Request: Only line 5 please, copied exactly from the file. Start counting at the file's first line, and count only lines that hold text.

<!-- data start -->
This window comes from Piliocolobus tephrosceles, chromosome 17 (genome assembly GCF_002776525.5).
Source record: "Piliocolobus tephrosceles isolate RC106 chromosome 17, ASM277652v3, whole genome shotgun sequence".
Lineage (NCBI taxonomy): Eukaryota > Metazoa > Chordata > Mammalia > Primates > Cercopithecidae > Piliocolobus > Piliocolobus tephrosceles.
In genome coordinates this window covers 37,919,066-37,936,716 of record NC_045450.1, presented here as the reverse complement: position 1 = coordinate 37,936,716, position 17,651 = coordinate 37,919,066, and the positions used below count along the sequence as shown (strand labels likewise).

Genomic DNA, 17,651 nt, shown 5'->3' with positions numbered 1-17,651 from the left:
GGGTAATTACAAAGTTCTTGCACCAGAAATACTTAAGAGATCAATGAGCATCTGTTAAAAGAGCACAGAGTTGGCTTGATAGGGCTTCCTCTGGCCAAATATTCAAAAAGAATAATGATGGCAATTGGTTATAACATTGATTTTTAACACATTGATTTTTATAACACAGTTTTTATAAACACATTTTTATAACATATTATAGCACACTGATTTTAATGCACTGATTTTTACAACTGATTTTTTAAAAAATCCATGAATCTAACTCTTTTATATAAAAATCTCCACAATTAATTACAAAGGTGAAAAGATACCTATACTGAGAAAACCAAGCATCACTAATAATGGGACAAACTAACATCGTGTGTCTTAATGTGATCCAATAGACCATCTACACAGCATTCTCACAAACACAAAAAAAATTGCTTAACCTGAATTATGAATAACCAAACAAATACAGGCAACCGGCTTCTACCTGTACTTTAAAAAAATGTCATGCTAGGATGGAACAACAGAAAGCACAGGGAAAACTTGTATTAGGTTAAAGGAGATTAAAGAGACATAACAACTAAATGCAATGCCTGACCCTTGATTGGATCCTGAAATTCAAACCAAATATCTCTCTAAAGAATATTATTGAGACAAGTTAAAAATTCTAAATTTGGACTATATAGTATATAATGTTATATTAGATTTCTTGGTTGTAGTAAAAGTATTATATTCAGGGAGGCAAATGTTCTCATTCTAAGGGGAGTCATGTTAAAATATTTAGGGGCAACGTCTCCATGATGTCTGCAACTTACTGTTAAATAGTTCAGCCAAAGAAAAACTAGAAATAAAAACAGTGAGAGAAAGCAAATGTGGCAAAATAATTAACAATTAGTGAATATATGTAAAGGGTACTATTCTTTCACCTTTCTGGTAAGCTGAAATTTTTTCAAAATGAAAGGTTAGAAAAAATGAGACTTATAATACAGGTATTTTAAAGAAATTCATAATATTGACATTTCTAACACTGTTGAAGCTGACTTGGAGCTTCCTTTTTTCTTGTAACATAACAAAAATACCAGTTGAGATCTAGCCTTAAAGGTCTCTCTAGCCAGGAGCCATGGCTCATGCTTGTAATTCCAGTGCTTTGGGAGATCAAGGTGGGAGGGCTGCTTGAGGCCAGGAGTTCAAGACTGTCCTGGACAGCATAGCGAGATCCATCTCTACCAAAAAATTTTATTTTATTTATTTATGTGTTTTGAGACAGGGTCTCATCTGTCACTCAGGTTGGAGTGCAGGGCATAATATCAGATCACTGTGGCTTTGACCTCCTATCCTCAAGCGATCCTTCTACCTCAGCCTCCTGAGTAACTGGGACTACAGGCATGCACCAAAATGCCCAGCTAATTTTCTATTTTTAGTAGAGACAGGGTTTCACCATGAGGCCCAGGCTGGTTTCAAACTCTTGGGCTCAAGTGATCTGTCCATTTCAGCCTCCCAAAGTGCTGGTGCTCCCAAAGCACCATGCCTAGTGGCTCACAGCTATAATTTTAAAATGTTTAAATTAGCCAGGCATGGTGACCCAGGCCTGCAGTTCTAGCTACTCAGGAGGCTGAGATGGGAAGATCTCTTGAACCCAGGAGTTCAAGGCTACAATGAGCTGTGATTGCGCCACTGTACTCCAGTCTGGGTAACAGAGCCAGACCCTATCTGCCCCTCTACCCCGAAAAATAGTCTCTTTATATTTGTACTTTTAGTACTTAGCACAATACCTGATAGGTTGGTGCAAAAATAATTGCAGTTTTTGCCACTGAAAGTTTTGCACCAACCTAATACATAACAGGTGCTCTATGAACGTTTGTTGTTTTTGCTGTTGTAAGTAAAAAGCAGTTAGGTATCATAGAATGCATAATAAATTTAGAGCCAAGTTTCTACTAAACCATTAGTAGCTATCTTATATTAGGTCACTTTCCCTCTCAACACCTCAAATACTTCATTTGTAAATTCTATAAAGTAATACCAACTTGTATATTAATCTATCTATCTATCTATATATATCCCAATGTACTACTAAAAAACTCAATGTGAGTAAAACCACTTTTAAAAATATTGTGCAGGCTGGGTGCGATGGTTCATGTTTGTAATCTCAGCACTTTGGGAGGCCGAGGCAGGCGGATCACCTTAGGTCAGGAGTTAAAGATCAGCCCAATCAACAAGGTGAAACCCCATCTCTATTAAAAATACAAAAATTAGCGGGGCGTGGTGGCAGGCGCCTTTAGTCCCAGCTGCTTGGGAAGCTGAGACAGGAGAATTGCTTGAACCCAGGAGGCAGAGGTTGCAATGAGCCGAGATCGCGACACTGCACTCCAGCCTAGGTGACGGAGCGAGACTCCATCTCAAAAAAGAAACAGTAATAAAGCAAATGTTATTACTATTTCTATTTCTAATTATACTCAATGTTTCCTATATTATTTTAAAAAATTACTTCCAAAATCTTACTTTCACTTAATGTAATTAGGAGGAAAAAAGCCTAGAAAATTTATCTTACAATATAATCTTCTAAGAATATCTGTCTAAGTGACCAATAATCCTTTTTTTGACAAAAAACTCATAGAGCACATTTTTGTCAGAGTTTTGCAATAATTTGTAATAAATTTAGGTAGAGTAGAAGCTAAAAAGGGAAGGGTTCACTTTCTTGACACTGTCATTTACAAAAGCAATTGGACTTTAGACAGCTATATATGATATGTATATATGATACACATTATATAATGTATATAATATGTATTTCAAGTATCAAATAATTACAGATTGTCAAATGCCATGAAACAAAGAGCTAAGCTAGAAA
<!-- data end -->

Genomic DNA, 17,651 nt, shown 5'->3' with positions numbered 1-17,651 from the left: